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When did the Muslem world loose it's technical advantage?

longview

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I was watching Ancient Discoveries last night about the significant contributions
to Science and Engineering from the Arab world.
Most of these advances were between 900 and 1500 AD
I have read stories about European travelers in the 15the century
marveling at how refined the culture of Spain was
compared to the rest of Europe.
I wonder what changed in the Arab world that slowed or stopped their
desire to advance Science?
 

chad1389

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I was watching Ancient Discoveries last night about the significant contributions
to Science and Engineering from the Arab world.
Most of these advances were between 900 and 1500 AD
I have read stories about European travelers in the 15the century
marveling at how refined the culture of Spain was
compared to the rest of Europe.
I wonder what changed in the Arab world that slowed or stopped their
desire to advance Science?
Muhammad the "prophet" once his teachings started to become widely accepted.
 

X Factor

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It's "lose", as in loser.
 

Tim the plumber

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The Islamic world was better that Europe but it was almost all due to it getting tech from it's eastern neighbors. China had been far more advanced but had gone backwards.

The West got better when it decided to start looking at the world and solving problems for it's self.
 

StillBallin75

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I was watching Ancient Discoveries last night about the significant contributions
to Science and Engineering from the Arab world.
Most of these advances were between 900 and 1500 AD
I have read stories about European travelers in the 15the century
marveling at how refined the culture of Spain was
compared to the rest of Europe.
I wonder what changed in the Arab world that slowed or stopped their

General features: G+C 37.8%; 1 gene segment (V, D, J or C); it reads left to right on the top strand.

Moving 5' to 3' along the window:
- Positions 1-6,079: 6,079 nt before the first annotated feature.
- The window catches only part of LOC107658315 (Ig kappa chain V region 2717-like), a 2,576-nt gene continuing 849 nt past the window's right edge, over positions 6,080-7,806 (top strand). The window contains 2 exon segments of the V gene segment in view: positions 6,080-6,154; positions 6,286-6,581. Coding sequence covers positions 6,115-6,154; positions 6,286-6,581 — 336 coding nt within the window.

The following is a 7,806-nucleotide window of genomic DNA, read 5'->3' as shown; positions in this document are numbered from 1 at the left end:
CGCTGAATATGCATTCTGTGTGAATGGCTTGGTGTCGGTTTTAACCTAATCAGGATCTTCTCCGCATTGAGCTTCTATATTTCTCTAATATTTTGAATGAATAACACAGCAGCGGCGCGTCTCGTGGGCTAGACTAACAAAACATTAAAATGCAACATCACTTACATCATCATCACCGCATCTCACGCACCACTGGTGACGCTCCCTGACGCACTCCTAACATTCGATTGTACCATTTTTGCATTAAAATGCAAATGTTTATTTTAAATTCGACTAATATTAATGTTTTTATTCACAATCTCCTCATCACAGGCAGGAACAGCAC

desire to advance Science?
I would say sometime during the Enlightenment era, during the 1600s and 1700s is when the Europeans began to overtake Middle Eastern cultures from a scientific and technological point of view. There was a period during the Ottoman era when it began to decline as all empires eventually do, I don't know if we can truthfully measure their the lag of their scientific achievements. That being said, after the Ottoman Empire collapsed, the subsequent era of British and French colonialism certainly didn't help to develop the Middle Eastern world from an economic and technological perspective.
 

StillBallin75

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Muhammad the "prophet" once his teachings started to become widely accepted.
Nope, those teachings had become widely accepted long before the 900AD to 1500AD period that longview mentions. Try a different narrative.
 

Longshot Lou

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The word lose is spelled L-O-S-E.
 

StillBallin75

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The Islamic world was better that Europe but it was almost all due to it getting tech from it's eastern neighbors. China had been far more advanced but had gone backwards.

The West got better when it decided to start looking at the world and solving problems for it's self.
In actuality the root of scientific and technological inquiry in the Arab world was rooted mostly in the ancient classics, like the Greeks, Persians, and possibly Indians.
 

chad1389

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Nope, those teachings had become widely accepted long before the 900AD to 1500AD period that longview mentions. Try a different narrative.
When enough people are killed for questioning the science in the koran over a period of time, you generally stop trying to question it.
 

PeteEU

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I was watching Ancient Discoveries last night about the significant contributions
to Science and Engineering from the Arab world.
Most of these advances were between 900 and 1500 AD
I have read stories about European travelers in the 15the century
marveling at how refined the culture of Spain was
compared to the rest of Europe.
I wonder what changed in the Arab world that slowed or stopped their
desire to advance Science?
There are many aspects here.

1.) The "Christian" European powers were dominated by the Catholic Church and the Vatican. The leftovers of the Roman Empire were weak politically and economically. It was called the dark ages for a reason. This mean the religious dogma as dictated by various crack pop Popes and other religious "scholars" out of Rome and locally dominated politics during the the years you listed. Among the things brought to us in this marvel of ignorance was the anti-scientific aspect of the Christian faith.